No, Virginia…There is No Tragic Flaw

Aristotle, Poetics 1452e34-1453a9

“Since it is right that the structure of the best tragedy not be simple but be complex instead and evoking both fearful and pitiful emotions—for that is the particular power of this kind of artistic representation—as an initial principle, it is clear that decent men should not be  be shown undergoing a change from good fortune to bad fortune, for that is repugnant rather than pitiful or fearful. And it is also not right for depraved people to enjoy a change from bad fortune to good fortune, because that is the least tragic notion of all and has none of the necessary qualities. Such a plot does not create empathy and fails to produce pity or fear.

[Tragedy] should also not show an especially bad person falling from good fortune to bad—for this might engender empathy but without pity or fear since the first is felt for someone who is unworthy of bad fortune and the second is for someone who is similar [to us] (pity is for someone unworthy of suffering; fear is for someone like us suffering). The response to [a wicked person] falling is not pitiful or fearful. What remains [for tragedy] is the person in between. A person like this is not impeccable in terms of justice nor for his wickedness and evil, but he falls into misfortune because of some kind of mistake. This kind of person is from those well-known families, like Oedipus or Thyestes.”

γον, ἐφεξῆς ἂν εἴη λεκτέον τοῖς νῦν εἰρημένοις. ἐπειδὴ οὖν δεῖ τὴν σύνθεσιν εἶναι τῆς καλλίστης τραγῳδίας μὴ ἁπλῆν ἀλλὰ πεπλεγμένην καὶ ταύτην φοβερῶν καὶ ἐλεεινῶν εἶναι μιμητικήν (τοῦτο γὰρ ἴδιον τῆς τοιαύτης μιμήσεώς ἐστιν), πρῶτον μὲν δῆλον ὅτι οὔτε τοὺς ἐπιεικεῖς ἄνδρας δεῖ μεταβάλλοντας φαίνεσθαι ἐξ εὐτυχίας εἰς δυστυχίαν, οὐ γὰρ φοβερὸν οὐδὲ ἐλεεινὸν τοῦτο ἀλλὰ μιαρόν ἐστιν· οὔτε τοὺς μοχθηροὺς ἐξ ἀτυχίας εἰς εὐτυχίαν, ἀτραγῳδότατον γὰρ τοῦτ’ ἐστὶ πάντων, οὐδὲν γὰρ ἔχει ὧν δεῖ, οὔτε γὰρ φιλάνθρωπον οὔτε ἐλεεινὸν οὔτε φοβερόν ἐστιν· οὐδ’ αὖ τὸν σφόδρα πονηρὸν συμβαῖνον. ὁ μεταξὺ ἄρα τούτων λοιπός. ἔστι δὲ τοιοῦτος ὁ μήτε ἀρετῇ διαφέρων καὶ δικαιοσύνῃ μήτε διὰ κακίαν καὶ μοχθηρίαν μεταβάλλων εἰς τὴν δυστυχίαν ἀλλὰ δι’ ἁμαρτίαν τινά, τῶν ἐν μεγάλῃ δόξῃ ὄντων καὶ εὐτυχίᾳ, οἷον Οἰδίπους καὶ Θυέστης καὶ οἱ ἐκ τῶν τοιούτων γενῶν ἐπιφανεῖς ἄνδρες.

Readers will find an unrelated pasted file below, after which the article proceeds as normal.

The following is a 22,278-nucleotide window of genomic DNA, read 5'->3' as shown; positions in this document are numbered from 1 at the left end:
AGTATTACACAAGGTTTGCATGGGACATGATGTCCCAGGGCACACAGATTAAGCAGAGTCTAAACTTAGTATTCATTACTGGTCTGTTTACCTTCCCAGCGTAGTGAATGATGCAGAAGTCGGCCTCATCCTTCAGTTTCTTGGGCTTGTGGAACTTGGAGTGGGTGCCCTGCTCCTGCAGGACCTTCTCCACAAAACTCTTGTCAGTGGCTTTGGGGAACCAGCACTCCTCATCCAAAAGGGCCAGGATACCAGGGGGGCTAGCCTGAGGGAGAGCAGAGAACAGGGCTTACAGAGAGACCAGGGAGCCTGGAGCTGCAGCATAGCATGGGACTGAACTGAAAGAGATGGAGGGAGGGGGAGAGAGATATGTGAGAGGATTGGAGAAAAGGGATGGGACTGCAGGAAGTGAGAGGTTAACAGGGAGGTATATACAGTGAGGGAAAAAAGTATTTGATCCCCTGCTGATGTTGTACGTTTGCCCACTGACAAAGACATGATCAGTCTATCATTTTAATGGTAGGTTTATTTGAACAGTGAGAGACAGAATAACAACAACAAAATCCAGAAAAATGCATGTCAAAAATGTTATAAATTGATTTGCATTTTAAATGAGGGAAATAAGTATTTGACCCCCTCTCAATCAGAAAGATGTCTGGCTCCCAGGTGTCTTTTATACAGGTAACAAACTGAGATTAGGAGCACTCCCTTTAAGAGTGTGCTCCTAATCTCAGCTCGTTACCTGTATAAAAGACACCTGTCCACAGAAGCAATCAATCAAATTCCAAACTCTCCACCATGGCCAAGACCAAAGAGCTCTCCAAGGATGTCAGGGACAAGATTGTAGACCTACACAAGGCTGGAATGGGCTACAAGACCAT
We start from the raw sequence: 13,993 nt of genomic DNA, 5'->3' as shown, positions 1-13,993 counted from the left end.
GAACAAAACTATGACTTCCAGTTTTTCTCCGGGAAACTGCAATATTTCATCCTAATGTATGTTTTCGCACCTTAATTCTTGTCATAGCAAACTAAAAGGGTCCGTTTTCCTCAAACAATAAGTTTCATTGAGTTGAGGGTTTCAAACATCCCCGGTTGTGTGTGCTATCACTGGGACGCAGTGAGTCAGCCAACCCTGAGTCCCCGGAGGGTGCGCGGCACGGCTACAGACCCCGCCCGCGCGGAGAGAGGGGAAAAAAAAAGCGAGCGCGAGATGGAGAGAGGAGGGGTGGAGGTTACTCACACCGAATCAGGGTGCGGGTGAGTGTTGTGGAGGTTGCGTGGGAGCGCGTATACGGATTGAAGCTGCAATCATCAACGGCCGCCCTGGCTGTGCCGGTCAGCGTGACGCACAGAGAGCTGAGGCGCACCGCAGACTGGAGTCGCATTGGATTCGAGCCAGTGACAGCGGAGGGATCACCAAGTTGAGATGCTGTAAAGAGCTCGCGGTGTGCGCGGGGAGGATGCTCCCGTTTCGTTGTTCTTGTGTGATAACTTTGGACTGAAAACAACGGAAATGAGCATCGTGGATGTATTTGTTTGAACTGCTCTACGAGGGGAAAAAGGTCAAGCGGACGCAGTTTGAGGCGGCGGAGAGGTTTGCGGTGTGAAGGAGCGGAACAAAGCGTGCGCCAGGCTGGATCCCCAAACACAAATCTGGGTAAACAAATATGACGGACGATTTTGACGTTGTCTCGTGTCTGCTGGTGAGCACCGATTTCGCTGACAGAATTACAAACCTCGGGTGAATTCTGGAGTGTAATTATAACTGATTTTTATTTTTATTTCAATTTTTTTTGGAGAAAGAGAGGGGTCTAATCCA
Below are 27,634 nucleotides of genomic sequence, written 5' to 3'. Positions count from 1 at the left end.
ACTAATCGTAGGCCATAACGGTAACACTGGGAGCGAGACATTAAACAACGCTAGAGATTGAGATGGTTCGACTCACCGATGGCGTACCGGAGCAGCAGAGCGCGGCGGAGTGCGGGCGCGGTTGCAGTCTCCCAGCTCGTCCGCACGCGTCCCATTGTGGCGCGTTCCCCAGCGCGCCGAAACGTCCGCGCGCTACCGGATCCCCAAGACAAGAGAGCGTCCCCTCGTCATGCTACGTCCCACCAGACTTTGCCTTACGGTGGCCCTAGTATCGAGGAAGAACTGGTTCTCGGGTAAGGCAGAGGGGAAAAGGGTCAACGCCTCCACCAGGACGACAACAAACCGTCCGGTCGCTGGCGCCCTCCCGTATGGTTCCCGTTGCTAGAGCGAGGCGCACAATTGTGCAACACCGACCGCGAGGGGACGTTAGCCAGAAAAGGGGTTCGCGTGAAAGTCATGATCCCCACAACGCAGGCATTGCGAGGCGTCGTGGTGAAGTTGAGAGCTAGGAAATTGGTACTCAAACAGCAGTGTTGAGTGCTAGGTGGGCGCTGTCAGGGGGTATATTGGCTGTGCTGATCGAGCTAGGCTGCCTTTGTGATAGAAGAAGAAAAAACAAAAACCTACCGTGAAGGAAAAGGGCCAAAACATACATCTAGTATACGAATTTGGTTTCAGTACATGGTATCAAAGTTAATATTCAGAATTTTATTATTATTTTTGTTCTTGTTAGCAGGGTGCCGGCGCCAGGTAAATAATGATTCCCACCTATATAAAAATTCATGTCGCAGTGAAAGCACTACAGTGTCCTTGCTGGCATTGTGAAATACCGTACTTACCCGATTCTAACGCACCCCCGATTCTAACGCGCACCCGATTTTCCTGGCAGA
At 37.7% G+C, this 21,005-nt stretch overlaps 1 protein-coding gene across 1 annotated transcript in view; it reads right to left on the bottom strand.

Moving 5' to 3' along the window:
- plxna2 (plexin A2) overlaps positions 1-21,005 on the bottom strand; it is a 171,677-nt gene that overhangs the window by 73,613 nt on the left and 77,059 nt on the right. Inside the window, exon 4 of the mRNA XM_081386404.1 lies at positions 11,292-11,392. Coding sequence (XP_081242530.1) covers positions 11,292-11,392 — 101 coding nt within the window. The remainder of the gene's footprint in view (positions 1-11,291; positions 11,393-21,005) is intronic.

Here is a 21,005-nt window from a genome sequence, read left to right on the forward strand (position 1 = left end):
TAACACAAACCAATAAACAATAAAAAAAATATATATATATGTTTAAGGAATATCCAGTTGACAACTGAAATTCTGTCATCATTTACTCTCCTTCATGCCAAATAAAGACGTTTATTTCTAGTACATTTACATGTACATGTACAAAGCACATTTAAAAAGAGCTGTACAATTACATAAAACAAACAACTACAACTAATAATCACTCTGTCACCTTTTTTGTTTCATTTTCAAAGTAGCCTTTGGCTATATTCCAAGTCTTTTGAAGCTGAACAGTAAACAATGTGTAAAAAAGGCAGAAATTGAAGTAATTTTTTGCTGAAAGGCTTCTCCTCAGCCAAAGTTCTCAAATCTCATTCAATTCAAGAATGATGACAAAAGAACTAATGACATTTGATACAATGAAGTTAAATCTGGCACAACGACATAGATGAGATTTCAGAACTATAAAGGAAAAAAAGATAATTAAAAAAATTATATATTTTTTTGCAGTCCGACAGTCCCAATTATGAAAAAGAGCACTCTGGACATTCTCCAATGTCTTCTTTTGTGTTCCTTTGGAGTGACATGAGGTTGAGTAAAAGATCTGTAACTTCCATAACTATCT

This passage (and a few others) have been misread since the rise of Christianity to mean that the tragic protagonist “suffers a fall because of a tragic flaw”. This is essentially bogus for lexicographical and contextual reasons. In early Greek, hamartia means to make a mistake: it comes from an archery metaphor and is related to the verb hamartanô, which means “to miss the mark”. This is a mistake that is not connected to an essential character goodness or badness.

from Beekes 2010

hamartano

The Christian use of hamartia is “sin”, which, as we all know from our Sunday School, is innate and a sign of our essential badness. Wanting to have sex with people is a sin; driving badly and hitting someone from inattention is an accident. In my understanding of tragedy, hamartia means the latter. Yes, one might be distractable and an essentially bad driver and we may see this as in some way a flaw, but this is a cultural perspective that mixes determinism and responsibility in a strange way.

Contextually, Aristotle makes the specific point that the tragic hero should not be essentially wicked. If one is essentially wicked, the audience cannot make the key identification necessary to feel pity or fear. Now, one could argue that in a Christian context where everyone is flawed because of sin, the doctrine might still be said to apply. But this is not the Aristotelian context and this is not what Aristotle had in mind.

[The Wikipedia article is pretty good on this]

Fragmentary Friday: The Invention of Writing

Euripides, Palamedes (fr. 578)

“Alone once I set out drugs of forgetfulness,
Voiceless, yet speaking—when I made the syllables
I discovered as letters for men to see
So one who was not present over the wide sea
Knows well everything happening in his home,
And as someone dies he speaks for those writing the measure of his wealth
For his children and for the one who accepts it to know.
And the evils that cause people to fall into strife,
A record dissolves–it does not permit the speaking of lies.”

Τὰ τῆς γε λήθης φάρμακ’ ὀρθώσας μόνος
ἄφωνα καὶ φωνοῦντα συλλαβάς τε θεὶς
ἐξεῦρον ἀνθρώποισι γράμματ’ εἰδέναι,
ὥστ’ οὐ παρόντα ποντίας ὑπὲρ πλακὸς
τἀκεῖ κατ’ οἴκους πάντ’ ἐπίστασθαι καλῶς,
παισίν τ’ ἀποθνῄσκοντα χρημάτων μέτρον
γράψαντας εἰπεῖν, τὸν λαβόντα δ’ εἰδέναι.
ἃ δ’ εἰς ἔριν πίπτουσιν ἀνθρώποις κακά,
δέλτος διαιρεῖ, κοὐκ ἐᾷ ψευδῆ λέγειν.

fr. 580

“Agamemnon, human beings have every kind
Of luck—but it comes together in this one thing.
Everyone—both those who love art and those
Who live without it toil over money
And whoever has the most is the wisest.”

Ἀγάμεμνον, ἀνθρώποισι πᾶσαν αἱ τύχαι
μορφὴν ἔχουσι, συντρέχει δ᾿ εἰς ἓν τόδε·
†τούτου† δὲ πάντες, οἵ τε μουσικῆς φίλοι
ὅσοι τε χωρὶς ζῶσι, χρημάτων ὕπερ